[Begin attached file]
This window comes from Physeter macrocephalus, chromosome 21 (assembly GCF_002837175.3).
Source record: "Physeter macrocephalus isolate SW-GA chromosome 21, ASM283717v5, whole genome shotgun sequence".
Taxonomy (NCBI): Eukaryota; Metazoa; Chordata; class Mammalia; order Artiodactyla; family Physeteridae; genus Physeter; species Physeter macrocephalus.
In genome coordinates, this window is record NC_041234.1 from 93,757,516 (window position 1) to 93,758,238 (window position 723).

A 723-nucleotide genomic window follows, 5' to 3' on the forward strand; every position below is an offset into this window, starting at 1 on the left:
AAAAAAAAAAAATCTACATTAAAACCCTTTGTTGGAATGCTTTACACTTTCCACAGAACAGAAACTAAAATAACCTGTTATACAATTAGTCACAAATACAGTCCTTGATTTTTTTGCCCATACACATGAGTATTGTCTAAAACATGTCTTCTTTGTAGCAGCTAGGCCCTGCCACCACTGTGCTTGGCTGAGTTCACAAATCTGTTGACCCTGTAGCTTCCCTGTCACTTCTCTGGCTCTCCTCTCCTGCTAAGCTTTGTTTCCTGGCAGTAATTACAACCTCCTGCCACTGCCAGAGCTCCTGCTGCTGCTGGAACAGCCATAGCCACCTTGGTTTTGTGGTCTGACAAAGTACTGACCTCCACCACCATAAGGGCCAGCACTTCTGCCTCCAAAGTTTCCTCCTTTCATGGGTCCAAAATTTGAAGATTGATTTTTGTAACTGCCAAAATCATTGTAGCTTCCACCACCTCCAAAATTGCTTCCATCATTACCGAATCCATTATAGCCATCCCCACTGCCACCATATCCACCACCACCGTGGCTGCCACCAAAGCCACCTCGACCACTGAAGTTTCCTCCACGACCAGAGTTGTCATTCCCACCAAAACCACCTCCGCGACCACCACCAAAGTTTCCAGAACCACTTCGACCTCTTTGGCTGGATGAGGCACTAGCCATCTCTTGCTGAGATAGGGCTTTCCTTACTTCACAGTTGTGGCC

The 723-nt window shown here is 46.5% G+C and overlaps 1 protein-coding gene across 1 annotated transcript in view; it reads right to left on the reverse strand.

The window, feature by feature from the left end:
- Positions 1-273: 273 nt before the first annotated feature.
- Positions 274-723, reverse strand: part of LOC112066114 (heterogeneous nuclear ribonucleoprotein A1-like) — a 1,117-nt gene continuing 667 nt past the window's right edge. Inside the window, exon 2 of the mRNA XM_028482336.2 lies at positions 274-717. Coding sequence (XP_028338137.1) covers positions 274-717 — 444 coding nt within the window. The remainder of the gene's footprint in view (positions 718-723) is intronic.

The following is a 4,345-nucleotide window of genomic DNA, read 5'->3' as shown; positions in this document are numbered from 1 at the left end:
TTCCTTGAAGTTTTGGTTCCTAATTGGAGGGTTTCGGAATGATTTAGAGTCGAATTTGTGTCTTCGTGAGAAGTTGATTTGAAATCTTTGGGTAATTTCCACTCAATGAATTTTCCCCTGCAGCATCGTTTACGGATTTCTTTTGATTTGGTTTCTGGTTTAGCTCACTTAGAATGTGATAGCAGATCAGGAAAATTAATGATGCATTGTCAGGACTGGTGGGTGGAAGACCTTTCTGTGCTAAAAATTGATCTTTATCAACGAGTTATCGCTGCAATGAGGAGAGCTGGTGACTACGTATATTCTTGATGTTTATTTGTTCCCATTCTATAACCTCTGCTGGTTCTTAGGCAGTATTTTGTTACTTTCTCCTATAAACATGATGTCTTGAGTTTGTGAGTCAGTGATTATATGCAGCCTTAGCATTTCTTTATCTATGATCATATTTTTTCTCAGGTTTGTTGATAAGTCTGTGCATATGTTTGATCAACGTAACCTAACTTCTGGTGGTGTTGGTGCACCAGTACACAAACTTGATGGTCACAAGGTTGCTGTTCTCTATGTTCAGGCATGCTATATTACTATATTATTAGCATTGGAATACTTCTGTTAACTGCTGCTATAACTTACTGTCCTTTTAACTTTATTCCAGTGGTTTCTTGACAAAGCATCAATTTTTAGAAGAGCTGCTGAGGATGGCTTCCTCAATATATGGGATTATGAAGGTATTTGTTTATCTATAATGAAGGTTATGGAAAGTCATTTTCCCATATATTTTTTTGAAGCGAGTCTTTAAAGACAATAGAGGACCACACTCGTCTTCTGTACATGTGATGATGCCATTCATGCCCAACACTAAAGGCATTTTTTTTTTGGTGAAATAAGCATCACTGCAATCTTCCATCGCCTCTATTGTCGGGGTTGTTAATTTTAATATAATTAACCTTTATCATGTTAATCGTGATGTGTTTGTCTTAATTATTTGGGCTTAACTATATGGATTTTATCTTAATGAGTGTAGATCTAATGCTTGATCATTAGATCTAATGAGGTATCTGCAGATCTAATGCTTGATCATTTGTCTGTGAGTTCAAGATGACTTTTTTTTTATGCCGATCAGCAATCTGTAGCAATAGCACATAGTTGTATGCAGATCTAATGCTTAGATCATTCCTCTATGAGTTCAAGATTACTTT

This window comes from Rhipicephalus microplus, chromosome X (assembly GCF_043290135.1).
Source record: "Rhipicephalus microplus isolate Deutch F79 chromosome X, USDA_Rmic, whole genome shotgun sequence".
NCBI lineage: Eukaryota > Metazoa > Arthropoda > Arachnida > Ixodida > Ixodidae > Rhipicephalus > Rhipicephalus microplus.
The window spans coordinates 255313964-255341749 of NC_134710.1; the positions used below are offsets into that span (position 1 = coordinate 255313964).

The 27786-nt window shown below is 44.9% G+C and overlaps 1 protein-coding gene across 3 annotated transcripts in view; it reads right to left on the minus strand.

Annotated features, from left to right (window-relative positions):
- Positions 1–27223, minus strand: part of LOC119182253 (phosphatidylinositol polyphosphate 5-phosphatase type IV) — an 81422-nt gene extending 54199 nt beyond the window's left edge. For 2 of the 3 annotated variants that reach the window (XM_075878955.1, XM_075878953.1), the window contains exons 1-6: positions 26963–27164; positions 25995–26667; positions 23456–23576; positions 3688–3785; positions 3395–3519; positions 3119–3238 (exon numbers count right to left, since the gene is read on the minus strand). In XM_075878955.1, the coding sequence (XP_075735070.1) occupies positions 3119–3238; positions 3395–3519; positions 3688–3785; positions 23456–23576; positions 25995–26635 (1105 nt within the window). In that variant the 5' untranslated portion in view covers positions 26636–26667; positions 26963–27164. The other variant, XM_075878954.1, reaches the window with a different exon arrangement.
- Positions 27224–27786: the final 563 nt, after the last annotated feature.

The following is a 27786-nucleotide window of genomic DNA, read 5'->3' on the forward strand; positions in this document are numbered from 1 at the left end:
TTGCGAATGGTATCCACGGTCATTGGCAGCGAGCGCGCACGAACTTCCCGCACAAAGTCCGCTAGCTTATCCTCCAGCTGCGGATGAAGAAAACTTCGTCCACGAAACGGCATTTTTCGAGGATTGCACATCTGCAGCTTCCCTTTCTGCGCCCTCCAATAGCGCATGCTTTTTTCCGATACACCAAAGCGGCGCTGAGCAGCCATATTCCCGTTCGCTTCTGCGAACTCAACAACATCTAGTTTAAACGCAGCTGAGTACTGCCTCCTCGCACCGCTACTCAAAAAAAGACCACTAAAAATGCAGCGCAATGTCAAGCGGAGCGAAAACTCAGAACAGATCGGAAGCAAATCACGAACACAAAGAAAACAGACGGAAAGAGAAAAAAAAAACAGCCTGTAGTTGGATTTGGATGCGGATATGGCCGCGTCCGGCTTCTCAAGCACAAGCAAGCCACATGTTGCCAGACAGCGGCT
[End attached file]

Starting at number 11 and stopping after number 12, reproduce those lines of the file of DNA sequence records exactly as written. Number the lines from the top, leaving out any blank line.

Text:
The following is a 4,345-nucleotide window of genomic DNA, read 5'->3' as shown; positions in this document are numbered from 1 at the left end:
TTCCTTGAAGTTTTGGTTCCTAATTGGAGGGTTTCGGAATGATTTAGAGTCGAATTTGTGTCTTCGTGAGAAGTTGATTTGAAATCTTTGGGTAATTTCCACTCAATGAATTTTCCCCTGCAGCATCGTTTACGGATTTCTTTTGATTTGGTTTCTGGTTTAGCTCACTTAGAATGTGATAGCAGATCAGGAAAATTAATGATGCATTGTCAGGACTGGTGGGTGGAAGACCTTTCTGTGCTAAAAATTGATCTTTATCAACGAGTTATCGCTGCAATGAGGAGAGCTGGTGACTACGTATATTCTTGATGTTTATTTGTTCCCATTCTATAACCTCTGCTGGTTCTTAGGCAGTATTTTGTTACTTTCTCCTATAAACATGATGTCTTGAGTTTGTGAGTCAGTGATTATATGCAGCCTTAGCATTTCTTTATCTATGATCATATTTTTTCTCAGGTTTGTTGATAAGTCTGTGCATATGTTTGATCAACGTAACCTAACTTCTGGTGGTGTTGGTGCACCAGTACACAAACTTGATGGTCACAAGGTTGCTGTTCTCTATGTTCAGGCATGCTATATTACTATATTATTAGCATTGGAATACTTCTGTTAACTGCTGCTATAACTTACTGTCCTTTTAACTTTATTCCAGTGGTTTCTTGACAAAGCATCAATTTTTAGAAGAGCTGCTGAGGATGGCTTCCTCAATATATGGGATTATGAAGGTATTTGTTTATCTATAATGAAGGTTATGGAAAGTCATTTTCCCATATATTTTTTTGAAGCGAGTCTTTAAAGACAATAGAGGACCACACTCGTCTTCTGTACATGTGATGATGCCATTCATGCCCAACACTAAAGGCATTTTTTTTTTGGTGAAATAAGCATCACTGCAATCTTCCATCGCCTCTATTGTCGGGGTTGTTAATTTTAATATAATTAACCTTTATCATGTTAATCGTGATGTGTTTGTCTTAATTATTTGGGCTTAACTATATGGATTTTATCTTAATGAGTGTAGATCTAATGCTTGATCATTAGATCTAATGAGGTATCTGCAGATCTAATGCTTGATCATTTGTCTGTGAGTTCAAGATGACTTTTTTTTTATGCCGATCAGCAATCTGTAGCAATAGCACATAGTTGTATGCAGATCTAATGCTTAGATCATTCCTCTATGAGTTCAAGATTACTTT